As summer comes to an end, Labor Day brings appreciation of the sacrifices for an equitable America. After emancipation, newly freed black people sought economic independence and parity with their white American contemporaries. Emerging from this pursuit was the creation of black organized labor. One of these groups, which approached labor rights from the intersectional identities of the people who did the labor, was the mostly black Washerwomen. Not apprised of the rights of white women of the era, black women forged together to establish one of the first women’s labor unions in America. For more information, see Tera W. Hunter’s book, “To ’Joy My Freedom: Southern Black Women’s Lives and Labors after the Civil War.” In 1869, the Colored National Labor Union was created due to discrimination black people faced in mostly white, larger national labor unions. Its expansion captured the attention of civil rights leaders of the era, prompting Frederick Douglass to become its second president in 1872.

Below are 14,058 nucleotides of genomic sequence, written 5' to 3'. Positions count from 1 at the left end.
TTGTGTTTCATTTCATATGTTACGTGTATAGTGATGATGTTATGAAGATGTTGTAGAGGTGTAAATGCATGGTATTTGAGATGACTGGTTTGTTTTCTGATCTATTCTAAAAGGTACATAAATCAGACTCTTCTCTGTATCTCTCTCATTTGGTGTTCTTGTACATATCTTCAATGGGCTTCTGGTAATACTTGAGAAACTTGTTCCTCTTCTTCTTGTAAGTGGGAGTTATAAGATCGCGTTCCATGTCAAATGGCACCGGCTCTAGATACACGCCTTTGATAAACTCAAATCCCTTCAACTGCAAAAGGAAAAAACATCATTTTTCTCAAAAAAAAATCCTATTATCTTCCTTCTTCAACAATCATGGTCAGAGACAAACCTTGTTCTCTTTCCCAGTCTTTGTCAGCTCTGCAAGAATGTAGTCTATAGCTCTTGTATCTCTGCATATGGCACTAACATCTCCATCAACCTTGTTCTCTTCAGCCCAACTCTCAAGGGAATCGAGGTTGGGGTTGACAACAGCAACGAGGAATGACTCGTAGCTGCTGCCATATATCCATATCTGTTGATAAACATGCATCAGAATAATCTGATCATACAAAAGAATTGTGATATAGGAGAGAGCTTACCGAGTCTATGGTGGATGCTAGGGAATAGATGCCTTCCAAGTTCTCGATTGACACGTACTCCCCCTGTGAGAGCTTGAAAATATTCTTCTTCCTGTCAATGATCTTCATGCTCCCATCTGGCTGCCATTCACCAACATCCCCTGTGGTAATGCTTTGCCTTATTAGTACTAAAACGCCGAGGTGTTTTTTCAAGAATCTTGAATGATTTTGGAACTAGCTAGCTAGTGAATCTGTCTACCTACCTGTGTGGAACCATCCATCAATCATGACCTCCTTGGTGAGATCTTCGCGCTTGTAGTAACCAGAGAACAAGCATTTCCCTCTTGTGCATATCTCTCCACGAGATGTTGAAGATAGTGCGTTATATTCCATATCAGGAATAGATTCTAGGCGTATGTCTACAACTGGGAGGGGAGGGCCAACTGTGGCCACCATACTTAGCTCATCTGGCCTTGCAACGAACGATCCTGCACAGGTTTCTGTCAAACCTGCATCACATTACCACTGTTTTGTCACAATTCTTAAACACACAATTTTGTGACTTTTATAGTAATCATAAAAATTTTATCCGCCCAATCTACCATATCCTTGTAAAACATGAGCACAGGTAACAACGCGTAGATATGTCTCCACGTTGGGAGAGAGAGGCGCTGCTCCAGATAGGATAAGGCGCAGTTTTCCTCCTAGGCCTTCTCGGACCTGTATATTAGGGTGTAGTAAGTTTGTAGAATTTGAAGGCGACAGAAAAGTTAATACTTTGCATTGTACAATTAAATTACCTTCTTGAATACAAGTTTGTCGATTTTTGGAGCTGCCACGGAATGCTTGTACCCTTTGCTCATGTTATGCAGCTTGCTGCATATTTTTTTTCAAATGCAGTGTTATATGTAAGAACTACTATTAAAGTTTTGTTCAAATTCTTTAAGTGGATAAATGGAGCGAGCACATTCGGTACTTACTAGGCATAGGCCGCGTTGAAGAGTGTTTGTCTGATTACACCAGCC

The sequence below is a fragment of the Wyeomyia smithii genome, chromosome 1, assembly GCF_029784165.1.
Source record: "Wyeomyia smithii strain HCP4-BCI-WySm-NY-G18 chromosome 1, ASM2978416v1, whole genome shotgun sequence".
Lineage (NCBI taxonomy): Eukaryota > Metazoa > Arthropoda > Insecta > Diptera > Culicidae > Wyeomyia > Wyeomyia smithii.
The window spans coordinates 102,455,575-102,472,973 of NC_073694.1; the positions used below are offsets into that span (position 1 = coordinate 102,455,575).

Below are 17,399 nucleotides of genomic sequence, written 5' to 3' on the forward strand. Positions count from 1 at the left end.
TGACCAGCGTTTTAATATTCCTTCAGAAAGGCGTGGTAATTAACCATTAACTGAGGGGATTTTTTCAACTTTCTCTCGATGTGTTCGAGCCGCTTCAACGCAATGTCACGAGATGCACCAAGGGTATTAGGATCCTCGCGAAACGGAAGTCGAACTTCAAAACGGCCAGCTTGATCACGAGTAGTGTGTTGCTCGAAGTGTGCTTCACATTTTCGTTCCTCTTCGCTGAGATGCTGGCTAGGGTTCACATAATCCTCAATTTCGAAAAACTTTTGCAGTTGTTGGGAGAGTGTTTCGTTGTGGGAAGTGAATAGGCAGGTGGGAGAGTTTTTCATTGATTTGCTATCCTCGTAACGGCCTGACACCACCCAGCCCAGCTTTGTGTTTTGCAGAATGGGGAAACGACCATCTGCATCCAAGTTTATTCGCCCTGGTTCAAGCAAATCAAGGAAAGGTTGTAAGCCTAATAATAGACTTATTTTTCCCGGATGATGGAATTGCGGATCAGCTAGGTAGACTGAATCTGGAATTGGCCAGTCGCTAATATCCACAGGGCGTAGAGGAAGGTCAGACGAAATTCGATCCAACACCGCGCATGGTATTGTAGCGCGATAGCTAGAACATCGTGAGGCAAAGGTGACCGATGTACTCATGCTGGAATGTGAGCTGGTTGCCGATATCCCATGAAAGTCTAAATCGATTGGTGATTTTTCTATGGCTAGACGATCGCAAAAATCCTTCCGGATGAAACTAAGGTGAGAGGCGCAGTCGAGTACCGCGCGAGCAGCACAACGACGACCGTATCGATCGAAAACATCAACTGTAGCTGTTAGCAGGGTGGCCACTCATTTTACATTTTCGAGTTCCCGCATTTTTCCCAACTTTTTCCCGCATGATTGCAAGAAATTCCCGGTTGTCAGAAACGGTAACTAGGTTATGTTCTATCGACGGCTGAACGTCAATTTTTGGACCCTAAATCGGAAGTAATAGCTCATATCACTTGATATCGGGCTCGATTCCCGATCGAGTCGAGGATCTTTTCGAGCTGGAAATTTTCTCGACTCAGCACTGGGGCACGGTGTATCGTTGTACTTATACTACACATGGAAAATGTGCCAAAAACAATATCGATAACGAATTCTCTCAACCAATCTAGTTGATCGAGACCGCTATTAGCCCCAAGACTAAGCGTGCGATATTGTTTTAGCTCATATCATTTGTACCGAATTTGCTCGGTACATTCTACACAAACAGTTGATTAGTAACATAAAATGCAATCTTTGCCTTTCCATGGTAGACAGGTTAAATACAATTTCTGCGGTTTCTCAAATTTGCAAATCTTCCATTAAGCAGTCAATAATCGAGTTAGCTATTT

Posted on Monday, September 04, 2023 by Mr. Ari McCaskill (email@example.com)